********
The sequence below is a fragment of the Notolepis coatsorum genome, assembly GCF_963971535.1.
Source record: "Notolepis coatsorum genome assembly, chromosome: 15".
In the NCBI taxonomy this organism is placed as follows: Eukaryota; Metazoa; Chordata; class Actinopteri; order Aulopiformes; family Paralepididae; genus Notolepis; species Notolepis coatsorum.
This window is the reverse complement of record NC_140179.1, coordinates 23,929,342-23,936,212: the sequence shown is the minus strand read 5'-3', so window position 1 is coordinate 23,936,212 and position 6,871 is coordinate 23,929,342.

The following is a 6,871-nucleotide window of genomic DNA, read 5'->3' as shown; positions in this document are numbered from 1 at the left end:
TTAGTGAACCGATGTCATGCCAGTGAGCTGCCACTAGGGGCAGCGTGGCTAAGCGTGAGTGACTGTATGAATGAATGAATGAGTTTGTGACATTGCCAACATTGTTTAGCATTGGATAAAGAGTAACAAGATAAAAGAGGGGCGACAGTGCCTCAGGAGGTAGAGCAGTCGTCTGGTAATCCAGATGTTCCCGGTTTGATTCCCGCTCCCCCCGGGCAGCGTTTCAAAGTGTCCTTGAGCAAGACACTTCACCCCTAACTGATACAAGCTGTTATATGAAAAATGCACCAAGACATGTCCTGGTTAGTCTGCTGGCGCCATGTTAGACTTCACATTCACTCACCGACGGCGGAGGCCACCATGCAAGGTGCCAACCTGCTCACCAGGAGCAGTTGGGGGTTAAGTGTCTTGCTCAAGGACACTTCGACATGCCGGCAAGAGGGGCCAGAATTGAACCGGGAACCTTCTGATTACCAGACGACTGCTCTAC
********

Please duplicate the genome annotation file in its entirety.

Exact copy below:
The sequence below is a fragment of the Notolepis coatsorum genome, assembly GCF_963971535.1.
Source record: "Notolepis coatsorum genome assembly, chromosome: 15".
In the NCBI taxonomy this organism is placed as follows: Eukaryota; Metazoa; Chordata; class Actinopteri; order Aulopiformes; family Paralepididae; genus Notolepis; species Notolepis coatsorum.
This window is the reverse complement of record NC_140179.1, coordinates 23,929,342-23,936,212: the sequence shown is the minus strand read 5'-3', so window position 1 is coordinate 23,936,212 and position 6,871 is coordinate 23,929,342.

The following is a 6,871-nucleotide window of genomic DNA, read 5'->3' as shown; positions in this document are numbered from 1 at the left end:
TTAGTGAACCGATGTCATGCCAGTGAGCTGCCACTAGGGGCAGCGTGGCTAAGCGTGAGTGACTGTATGAATGAATGAATGAGTTTGTGACATTGCCAACATTGTTTAGCATTGGATAAAGAGTAACAAGATAAAAGAGGGGCGACAGTGCCTCAGGAGGTAGAGCAGTCGTCTGGTAATCCAGATGTTCCCGGTTTGATTCCCGCTCCCCCCGGGCAGCGTTTCAAAGTGTCCTTGAGCAAGACACTTCACCCCTAACTGATACAAGCTGTTATATGAAAAATGCACCAAGACATGTCCTGGTTAGTCTGCTGGCGCCATGTTAGACTTCACATTCACTCACCGACGGCGGAGGCCACCATGCAAGGTGCCAACCTGCTCACCAGGAGCAGTTGGGGGTTAAGTGTCTTGCTCAAGGACACTTCGACATGCCGGCAAGAGGGGCCAGAATTGAACCGGGAACCTTCTGATTACCAGACGACTGCTCTAC